The Potlatch school colors are Forest Green and white.

The programmer didn’t choose that theme. It was made by assignment and historical. White (or off-white to creme) is a given for almost all themes. Does the school print green text on white background? Or white-on-green? I bet they use both depending upon the application.

Potlatch uses what is called a “hanging curtain” style page layout. This is conservative. It is a fixed-width technique and universally adopted.

Any reason for not choosing more fluid elements with full-width percentage?
Fluid is a way to distribute color more evenly in cross-device modes when screen sizes vary. Liquid or fluid design maintains the “theme” color ratio / hierarchy. Most people aren’t aware of this subtle benefit.


The Potlatch school district website is a dominant green (I sampled it). The green is the same one used in “powerful” color themes. This is very normal and good for school colors. We want others to think (perceive) “our team” as invincible.

But green as a dominant color does NOT connote powerful. Only when it is subordinate (secondary in the hierarchy). Hierarchy can be established by various design methods. I won’t go into that now. But simple coverage of pixels is a good indicator. Color real estate.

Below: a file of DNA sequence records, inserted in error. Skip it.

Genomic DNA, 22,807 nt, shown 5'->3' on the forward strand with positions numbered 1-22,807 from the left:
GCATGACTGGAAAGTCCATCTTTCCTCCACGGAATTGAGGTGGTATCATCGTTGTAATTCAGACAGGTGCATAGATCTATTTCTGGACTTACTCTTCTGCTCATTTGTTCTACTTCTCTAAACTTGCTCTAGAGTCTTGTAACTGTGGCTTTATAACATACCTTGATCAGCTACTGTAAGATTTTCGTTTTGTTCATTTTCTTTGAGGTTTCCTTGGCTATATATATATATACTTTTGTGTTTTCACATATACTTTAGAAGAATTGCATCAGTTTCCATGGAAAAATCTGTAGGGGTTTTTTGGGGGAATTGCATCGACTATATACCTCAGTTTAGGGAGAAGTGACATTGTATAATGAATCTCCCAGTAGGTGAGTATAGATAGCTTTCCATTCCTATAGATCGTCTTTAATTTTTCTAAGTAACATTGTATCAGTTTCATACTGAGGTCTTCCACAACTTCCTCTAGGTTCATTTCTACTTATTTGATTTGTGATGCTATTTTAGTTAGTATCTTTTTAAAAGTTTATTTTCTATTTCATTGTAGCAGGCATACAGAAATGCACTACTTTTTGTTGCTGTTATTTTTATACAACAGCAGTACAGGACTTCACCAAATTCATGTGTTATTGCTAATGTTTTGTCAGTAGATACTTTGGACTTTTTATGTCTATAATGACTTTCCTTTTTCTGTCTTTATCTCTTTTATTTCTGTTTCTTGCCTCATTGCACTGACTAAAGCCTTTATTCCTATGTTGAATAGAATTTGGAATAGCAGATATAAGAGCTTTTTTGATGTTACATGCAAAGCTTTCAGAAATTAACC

When green is dominant, we normally think “natural or environmental” theme. But this logger green is too “hard or harsh or strong” for that softer natural palette. The deep “forest green” was chosen subconsciously by a designer. But there are psychological reasons why the selection happened and those can be explained (as I am doing now). When we’re aware of these subtle things, we can “manipulate” perception even stronger for emphasis with “design”. Design is a strategic tool.

That is the case for the Potlatch website. Dark green is a good color choice –but needs others in combination and in “good-enough” hierarchy to make it a really strong theme. Good can be better.

Themes are based on our memories and the emotions tied to them. One color alone rarely is a theme. It is color combinations and their “rank” that really produce emotive excellence. “Emotive excellence” meaning “feelings”. UX is about creating feelings.

With better color combinations, we help people feel comfortable, improve credibility, and let them know they are in the right place. Color cues are also “free” (weightless) because of HTML speed. Bonus.

The immediate choice in powerful themes is dominant black and a subordinate color –like your green. But your site is not black dominant. It is green. So adjustment is needed. But that combination may be too powerful. In fact, black would have too high of contrast onscreen and might strain the eyes (guessing from experience). The black in the background marbling tile is an unconscious attempt to get more black into the theme.

I researched alternate colors that work with the green. We will experiment to see which gives the best result. I suspect it will be the dark gray and green combination.

After awhile working with theming tools, your eye can pick out stuff (autopilot). It’s like training yourself to find the sweet-spot. Testing then confirms what your instincts pick up. After becoming aware, you can reinforce the theme.